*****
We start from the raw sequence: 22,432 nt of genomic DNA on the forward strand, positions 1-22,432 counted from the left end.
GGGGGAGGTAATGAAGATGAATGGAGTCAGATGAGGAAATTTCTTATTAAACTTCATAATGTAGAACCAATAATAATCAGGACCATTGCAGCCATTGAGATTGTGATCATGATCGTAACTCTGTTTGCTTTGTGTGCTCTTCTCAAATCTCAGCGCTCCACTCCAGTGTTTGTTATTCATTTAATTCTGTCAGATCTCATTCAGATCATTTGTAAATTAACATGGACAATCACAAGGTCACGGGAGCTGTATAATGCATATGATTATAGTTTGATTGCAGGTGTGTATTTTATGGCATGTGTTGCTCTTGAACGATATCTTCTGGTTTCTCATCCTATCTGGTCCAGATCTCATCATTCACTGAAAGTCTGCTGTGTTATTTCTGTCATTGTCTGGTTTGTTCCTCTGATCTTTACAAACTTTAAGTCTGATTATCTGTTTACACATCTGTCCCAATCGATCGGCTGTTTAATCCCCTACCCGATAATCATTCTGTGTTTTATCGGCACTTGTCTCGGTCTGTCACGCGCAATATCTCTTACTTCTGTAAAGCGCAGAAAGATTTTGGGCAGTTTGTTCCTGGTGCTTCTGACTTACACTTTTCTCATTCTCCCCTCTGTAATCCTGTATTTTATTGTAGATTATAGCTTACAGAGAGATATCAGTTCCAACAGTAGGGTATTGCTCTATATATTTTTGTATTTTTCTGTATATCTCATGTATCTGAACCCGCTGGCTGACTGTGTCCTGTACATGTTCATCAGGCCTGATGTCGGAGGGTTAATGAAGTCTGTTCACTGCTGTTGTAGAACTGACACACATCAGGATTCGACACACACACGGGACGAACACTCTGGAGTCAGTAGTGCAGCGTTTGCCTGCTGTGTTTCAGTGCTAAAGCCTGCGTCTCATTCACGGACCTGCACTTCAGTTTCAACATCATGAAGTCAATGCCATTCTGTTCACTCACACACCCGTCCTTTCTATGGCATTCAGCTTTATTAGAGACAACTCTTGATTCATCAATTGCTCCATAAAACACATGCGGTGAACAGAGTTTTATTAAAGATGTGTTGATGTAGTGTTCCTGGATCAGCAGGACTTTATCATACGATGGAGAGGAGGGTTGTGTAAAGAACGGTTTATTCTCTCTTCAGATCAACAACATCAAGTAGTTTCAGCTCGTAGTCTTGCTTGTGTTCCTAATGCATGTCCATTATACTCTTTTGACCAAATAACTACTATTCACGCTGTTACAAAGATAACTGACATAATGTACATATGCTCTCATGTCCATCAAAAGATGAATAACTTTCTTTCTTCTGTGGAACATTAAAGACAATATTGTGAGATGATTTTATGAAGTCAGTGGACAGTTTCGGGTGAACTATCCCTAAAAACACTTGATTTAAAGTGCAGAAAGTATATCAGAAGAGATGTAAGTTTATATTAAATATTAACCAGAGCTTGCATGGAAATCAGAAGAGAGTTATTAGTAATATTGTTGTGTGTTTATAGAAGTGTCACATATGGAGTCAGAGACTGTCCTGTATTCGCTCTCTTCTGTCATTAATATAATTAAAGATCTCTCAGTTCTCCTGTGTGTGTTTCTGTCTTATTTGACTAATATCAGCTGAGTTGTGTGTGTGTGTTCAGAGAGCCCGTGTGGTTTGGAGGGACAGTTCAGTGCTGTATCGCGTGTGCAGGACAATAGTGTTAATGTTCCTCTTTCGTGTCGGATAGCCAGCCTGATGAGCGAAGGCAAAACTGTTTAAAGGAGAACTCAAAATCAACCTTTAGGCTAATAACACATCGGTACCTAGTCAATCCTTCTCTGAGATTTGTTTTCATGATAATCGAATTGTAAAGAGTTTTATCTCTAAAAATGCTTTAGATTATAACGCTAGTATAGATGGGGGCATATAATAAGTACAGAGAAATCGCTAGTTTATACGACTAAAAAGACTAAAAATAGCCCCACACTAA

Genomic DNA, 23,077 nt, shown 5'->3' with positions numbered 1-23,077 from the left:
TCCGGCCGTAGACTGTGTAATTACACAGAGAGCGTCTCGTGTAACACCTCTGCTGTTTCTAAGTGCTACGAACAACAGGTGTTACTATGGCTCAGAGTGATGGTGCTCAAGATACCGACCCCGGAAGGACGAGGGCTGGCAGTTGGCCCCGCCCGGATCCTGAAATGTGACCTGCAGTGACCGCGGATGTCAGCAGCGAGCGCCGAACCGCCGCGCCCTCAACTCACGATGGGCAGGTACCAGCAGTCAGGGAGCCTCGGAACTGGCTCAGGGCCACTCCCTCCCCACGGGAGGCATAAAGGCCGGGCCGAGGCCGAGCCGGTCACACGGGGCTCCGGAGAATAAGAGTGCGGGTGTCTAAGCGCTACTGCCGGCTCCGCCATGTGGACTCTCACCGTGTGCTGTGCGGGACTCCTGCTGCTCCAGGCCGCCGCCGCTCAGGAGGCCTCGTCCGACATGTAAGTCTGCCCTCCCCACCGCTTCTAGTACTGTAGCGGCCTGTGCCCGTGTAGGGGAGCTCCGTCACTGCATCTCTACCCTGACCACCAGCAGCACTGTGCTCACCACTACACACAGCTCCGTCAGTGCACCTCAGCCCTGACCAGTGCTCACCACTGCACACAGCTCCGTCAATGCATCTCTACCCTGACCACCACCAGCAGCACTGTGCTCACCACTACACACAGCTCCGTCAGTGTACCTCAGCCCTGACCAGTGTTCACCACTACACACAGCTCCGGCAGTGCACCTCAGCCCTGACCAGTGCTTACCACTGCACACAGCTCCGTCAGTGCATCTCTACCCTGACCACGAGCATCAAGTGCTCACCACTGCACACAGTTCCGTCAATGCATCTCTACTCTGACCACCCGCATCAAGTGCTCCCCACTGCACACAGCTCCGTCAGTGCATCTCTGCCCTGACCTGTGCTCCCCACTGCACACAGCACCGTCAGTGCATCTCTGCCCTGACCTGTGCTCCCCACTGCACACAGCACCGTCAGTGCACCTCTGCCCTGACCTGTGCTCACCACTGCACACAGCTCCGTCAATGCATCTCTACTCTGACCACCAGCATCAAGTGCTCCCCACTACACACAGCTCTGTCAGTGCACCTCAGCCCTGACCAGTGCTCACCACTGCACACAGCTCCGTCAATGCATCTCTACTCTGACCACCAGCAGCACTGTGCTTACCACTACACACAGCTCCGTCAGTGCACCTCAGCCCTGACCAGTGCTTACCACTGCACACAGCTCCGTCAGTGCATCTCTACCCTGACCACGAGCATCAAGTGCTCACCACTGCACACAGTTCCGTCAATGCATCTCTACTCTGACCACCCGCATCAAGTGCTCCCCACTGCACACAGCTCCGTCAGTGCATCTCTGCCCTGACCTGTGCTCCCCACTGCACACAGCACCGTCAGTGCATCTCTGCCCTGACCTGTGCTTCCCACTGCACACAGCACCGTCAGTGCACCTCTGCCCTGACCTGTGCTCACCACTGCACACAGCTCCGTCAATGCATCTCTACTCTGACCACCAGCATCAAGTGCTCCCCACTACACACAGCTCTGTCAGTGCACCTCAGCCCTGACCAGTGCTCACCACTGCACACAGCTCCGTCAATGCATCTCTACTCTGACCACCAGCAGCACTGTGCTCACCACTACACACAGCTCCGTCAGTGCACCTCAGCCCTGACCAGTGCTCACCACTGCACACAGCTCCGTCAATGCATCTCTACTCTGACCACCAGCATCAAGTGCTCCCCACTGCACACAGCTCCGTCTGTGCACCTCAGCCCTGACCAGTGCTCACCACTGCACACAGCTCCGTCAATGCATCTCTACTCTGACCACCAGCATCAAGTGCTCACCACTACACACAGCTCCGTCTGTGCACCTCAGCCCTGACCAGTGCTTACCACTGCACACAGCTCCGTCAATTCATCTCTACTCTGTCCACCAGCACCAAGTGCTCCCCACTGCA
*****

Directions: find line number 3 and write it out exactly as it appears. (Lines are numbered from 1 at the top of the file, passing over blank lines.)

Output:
Genomic DNA, 23,077 nt, shown 5'->3' with positions numbered 1-23,077 from the left: